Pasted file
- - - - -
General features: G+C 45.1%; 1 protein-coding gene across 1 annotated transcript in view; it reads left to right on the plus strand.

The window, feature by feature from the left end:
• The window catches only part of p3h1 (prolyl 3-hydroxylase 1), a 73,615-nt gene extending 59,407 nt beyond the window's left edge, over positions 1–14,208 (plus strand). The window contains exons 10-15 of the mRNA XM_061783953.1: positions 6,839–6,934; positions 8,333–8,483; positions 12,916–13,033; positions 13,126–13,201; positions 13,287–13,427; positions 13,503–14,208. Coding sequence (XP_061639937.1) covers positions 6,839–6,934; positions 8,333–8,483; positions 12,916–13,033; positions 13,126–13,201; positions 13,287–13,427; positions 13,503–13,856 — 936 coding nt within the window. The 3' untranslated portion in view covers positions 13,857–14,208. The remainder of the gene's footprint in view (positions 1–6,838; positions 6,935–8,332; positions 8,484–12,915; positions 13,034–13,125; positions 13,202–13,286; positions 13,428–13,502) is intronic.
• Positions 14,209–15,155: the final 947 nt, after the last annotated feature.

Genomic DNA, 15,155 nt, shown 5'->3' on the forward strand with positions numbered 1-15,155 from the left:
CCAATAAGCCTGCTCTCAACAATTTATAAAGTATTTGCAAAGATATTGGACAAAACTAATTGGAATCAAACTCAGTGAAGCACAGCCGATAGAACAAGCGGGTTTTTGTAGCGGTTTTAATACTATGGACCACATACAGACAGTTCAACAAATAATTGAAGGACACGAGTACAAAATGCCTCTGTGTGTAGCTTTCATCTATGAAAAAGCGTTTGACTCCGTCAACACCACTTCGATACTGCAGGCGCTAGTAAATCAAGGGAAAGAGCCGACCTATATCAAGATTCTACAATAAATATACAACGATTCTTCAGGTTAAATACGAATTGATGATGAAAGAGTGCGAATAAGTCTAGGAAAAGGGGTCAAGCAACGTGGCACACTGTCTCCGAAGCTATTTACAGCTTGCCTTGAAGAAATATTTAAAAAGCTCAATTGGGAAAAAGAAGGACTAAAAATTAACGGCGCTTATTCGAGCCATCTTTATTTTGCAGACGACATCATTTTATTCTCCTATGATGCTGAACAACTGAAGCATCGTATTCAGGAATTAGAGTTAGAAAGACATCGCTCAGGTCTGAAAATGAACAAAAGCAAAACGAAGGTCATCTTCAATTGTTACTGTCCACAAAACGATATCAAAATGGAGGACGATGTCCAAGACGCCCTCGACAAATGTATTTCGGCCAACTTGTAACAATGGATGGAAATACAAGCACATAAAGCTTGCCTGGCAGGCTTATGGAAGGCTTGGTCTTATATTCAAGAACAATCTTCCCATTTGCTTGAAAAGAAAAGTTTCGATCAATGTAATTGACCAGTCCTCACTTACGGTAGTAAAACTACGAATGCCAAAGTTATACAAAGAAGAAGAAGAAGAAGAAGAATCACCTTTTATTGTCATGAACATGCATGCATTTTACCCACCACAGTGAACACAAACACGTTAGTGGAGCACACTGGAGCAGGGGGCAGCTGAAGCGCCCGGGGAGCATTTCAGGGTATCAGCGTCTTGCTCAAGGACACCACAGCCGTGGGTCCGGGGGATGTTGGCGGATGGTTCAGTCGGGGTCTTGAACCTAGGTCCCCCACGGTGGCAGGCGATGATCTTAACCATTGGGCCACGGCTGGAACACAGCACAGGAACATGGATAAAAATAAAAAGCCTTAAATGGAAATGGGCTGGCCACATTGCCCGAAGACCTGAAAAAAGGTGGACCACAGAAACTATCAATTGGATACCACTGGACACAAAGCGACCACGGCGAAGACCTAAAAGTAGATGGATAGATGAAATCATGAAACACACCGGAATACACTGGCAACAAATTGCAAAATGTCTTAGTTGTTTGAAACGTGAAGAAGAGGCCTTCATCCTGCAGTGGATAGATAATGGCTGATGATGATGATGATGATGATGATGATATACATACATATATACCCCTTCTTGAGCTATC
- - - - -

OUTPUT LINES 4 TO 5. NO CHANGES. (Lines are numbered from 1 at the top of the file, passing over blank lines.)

• Positions 14,209–15,155: the final 947 nt, after the last annotated feature.

Genomic DNA, 15,155 nt, shown 5'->3' on the forward strand with positions numbered 1-15,155 from the left: